Google introduces Project Tango's Android 3D mapping smartphone

Google's Advanced Technology and Projects group has unveiled Project Tango, a prototype smartphone that can track and then map its full 3D motion.

Google's Advanced Technology and Projects (ATAP) group has announced the prototype release of an Android-based 5-inch phone with 3D sensors that it calls Project Tango.

ATAP project lead Johnny Lee said in a blog post that the phone has been designed to track the full 3D motion of the device, while simultaneously creating a map of the environment. Examples of uses include capturing the dimensions of a user's home before going furniture shopping, and assisting the visually impaired navigate unassisted in unfamiliar indoor environments.

The phone is fitted out with features such as a 4MP camera, two computer vision processors, integrated depth sensing, and a motion-tracking camera. The camera enables the phone to take over a quarter of a million 3D measurements every second, updating its position and orientation in real time and combining that data into a single 3D model of the space around the user.

On the software front, the phone is integrated with development application program interfaces to provide position, orientation, and depth data to standard Android applications written in Java and C/C++, as well as the Unity Game Engine.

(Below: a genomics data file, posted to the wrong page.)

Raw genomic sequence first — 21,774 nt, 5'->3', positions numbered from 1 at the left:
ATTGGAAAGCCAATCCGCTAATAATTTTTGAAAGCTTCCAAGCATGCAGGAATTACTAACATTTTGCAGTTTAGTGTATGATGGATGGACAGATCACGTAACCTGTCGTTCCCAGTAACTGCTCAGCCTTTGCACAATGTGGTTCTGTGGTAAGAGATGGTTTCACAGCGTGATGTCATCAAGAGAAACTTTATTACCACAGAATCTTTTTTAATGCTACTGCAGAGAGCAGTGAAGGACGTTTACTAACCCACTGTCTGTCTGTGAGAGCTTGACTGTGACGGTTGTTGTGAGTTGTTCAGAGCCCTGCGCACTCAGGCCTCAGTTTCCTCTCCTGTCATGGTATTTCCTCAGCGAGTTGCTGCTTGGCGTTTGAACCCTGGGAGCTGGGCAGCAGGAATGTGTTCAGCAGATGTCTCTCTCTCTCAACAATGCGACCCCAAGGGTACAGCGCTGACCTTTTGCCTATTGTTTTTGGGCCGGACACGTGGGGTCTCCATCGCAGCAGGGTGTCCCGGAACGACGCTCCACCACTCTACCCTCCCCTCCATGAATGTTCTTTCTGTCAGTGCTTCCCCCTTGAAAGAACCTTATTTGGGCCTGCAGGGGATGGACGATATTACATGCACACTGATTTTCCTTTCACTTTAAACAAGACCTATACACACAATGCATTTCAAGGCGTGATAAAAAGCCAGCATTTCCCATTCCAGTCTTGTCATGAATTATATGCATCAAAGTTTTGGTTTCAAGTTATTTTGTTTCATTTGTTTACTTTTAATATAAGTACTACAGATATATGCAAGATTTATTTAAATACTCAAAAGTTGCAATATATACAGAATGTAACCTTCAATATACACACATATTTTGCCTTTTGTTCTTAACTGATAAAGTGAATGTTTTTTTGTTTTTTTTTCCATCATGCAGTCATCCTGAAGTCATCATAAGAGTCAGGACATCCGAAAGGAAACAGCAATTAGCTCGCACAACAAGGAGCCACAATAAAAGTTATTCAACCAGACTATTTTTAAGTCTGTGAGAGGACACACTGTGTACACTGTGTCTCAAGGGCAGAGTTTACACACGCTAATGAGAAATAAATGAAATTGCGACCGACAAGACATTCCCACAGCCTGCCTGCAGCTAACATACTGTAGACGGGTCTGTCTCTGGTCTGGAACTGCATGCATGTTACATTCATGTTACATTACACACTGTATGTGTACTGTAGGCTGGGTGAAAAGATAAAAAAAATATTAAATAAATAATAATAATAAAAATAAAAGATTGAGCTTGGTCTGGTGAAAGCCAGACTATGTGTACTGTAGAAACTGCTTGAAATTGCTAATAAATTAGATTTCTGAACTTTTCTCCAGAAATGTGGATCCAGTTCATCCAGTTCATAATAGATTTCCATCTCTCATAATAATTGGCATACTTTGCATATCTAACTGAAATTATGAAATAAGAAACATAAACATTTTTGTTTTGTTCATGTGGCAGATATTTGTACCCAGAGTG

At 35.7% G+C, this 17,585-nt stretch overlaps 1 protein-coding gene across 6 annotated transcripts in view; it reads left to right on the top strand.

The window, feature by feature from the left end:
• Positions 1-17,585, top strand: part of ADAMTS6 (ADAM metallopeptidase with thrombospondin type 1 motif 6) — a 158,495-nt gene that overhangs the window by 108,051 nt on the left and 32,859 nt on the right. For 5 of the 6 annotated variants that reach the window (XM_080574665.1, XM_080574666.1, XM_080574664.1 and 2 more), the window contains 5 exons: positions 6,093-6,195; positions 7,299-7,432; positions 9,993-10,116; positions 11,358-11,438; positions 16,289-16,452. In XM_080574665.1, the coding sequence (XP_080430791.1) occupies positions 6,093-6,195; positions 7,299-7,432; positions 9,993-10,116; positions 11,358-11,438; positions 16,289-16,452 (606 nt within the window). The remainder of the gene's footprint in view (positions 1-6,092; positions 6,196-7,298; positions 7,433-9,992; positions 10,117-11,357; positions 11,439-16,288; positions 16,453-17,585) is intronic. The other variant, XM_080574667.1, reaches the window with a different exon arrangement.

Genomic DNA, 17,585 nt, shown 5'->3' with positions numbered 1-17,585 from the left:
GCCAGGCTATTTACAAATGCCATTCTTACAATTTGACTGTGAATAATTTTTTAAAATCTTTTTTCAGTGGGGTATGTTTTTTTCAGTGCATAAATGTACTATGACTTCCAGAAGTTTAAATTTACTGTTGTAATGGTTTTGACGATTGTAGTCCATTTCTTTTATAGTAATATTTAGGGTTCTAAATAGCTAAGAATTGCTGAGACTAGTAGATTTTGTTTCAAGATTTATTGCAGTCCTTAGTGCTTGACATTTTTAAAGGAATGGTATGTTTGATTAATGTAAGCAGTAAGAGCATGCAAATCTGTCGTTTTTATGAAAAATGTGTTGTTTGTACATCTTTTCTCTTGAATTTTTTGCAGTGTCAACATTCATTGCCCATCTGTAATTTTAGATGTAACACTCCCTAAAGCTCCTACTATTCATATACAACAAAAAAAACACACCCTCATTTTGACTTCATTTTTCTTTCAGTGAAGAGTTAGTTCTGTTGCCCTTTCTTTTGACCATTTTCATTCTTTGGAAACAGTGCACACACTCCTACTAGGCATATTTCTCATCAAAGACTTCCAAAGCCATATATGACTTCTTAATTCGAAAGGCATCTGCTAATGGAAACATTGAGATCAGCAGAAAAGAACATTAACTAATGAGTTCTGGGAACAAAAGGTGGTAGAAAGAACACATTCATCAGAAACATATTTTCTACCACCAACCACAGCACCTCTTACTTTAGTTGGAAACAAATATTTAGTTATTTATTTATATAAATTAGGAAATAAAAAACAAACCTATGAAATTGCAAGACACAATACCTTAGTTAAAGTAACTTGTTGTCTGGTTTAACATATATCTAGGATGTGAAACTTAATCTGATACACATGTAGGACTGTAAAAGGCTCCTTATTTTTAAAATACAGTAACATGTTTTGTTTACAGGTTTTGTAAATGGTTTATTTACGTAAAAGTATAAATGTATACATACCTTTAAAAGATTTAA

From today, developers will have the chance to get their hands on one of 200 available prototype dev kits. But to do so, they will need to pass their idea by Google, explaining what they plan to build with the device in project areas of "indoor navigation/mapping, single/multiplayer games that use physical space, and new algorithms for processing sensor data". The company said it expects to distribute these initial units by March 14, 2014.

Lee said the announcement of Project Tango has been a long time coming, and the aim is to give mobile devices a human-scale understanding of space and notion.

"Over the past year, our team has been working with universities, research labs, and industrial partners spanning nine countries around the world to harvest research from the last decade of work in robotics and computer vision, concentrating that technology into a unique mobile phone," he said.

"Now, we're ready to put early prototypes into the hands of developers that can imagine the possibilities and help bring those ideas into reality."

ATAP is the same research unit that Google recently announced it will not be letting go of after Chinese giant Lenovo purchased Google's Motorola division.